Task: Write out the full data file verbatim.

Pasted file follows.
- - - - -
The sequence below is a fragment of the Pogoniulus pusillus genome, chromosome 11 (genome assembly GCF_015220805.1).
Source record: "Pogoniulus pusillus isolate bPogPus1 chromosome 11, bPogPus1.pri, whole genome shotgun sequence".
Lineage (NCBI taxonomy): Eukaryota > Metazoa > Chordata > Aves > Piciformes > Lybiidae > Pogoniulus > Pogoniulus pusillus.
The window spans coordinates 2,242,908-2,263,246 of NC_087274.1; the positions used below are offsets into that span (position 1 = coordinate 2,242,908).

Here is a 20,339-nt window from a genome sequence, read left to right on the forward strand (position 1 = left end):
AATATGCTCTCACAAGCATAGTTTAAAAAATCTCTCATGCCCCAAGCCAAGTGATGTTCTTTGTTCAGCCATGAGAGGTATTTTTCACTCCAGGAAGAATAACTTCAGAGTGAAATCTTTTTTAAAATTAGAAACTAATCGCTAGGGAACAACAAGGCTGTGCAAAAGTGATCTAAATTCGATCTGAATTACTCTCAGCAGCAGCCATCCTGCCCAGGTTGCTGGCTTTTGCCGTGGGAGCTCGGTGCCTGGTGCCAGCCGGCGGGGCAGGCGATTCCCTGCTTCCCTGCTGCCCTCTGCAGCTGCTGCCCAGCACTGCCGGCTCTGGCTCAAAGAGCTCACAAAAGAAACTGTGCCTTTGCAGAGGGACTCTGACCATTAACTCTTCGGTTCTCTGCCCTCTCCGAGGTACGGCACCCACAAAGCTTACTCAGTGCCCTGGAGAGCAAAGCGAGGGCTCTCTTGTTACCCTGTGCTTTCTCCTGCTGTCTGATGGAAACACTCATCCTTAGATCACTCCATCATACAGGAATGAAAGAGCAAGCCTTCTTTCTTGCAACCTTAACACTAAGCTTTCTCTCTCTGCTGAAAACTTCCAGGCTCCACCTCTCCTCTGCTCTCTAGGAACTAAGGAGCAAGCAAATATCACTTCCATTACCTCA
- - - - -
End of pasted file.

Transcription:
The sequence below is a fragment of the Pogoniulus pusillus genome, chromosome 11 (genome assembly GCF_015220805.1).
Source record: "Pogoniulus pusillus isolate bPogPus1 chromosome 11, bPogPus1.pri, whole genome shotgun sequence".
Lineage (NCBI taxonomy): Eukaryota > Metazoa > Chordata > Aves > Piciformes > Lybiidae > Pogoniulus > Pogoniulus pusillus.
The window spans coordinates 2,242,908-2,263,246 of NC_087274.1; the positions used below are offsets into that span (position 1 = coordinate 2,242,908).

Here is a 20,339-nt window from a genome sequence, read left to right on the forward strand (position 1 = left end):
AATATGCTCTCACAAGCATAGTTTAAAAAATCTCTCATGCCCCAAGCCAAGTGATGTTCTTTGTTCAGCCATGAGAGGTATTTTTCACTCCAGGAAGAATAACTTCAGAGTGAAATCTTTTTTAAAATTAGAAACTAATCGCTAGGGAACAACAAGGCTGTGCAAAAGTGATCTAAATTCGATCTGAATTACTCTCAGCAGCAGCCATCCTGCCCAGGTTGCTGGCTTTTGCCGTGGGAGCTCGGTGCCTGGTGCCAGCCGGCGGGGCAGGCGATTCCCTGCTTCCCTGCTGCCCTCTGCAGCTGCTGCCCAGCACTGCCGGCTCTGGCTCAAAGAGCTCACAAAAGAAACTGTGCCTTTGCAGAGGGACTCTGACCATTAACTCTTCGGTTCTCTGCCCTCTCCGAGGTACGGCACCCACAAAGCTTACTCAGTGCCCTGGAGAGCAAAGCGAGGGCTCTCTTGTTACCCTGTGCTTTCTCCTGCTGTCTGATGGAAACACTCATCCTTAGATCACTCCATCATACAGGAATGAAAGAGCAAGCCTTCTTTCTTGCAACCTTAACACTAAGCTTTCTCTCTCTGCTGAAAACTTCCAGGCTCCACCTCTCCTCTGCTCTCTAGGAACTAAGGAGCAAGCAAATATCACTTCCATTACCTCA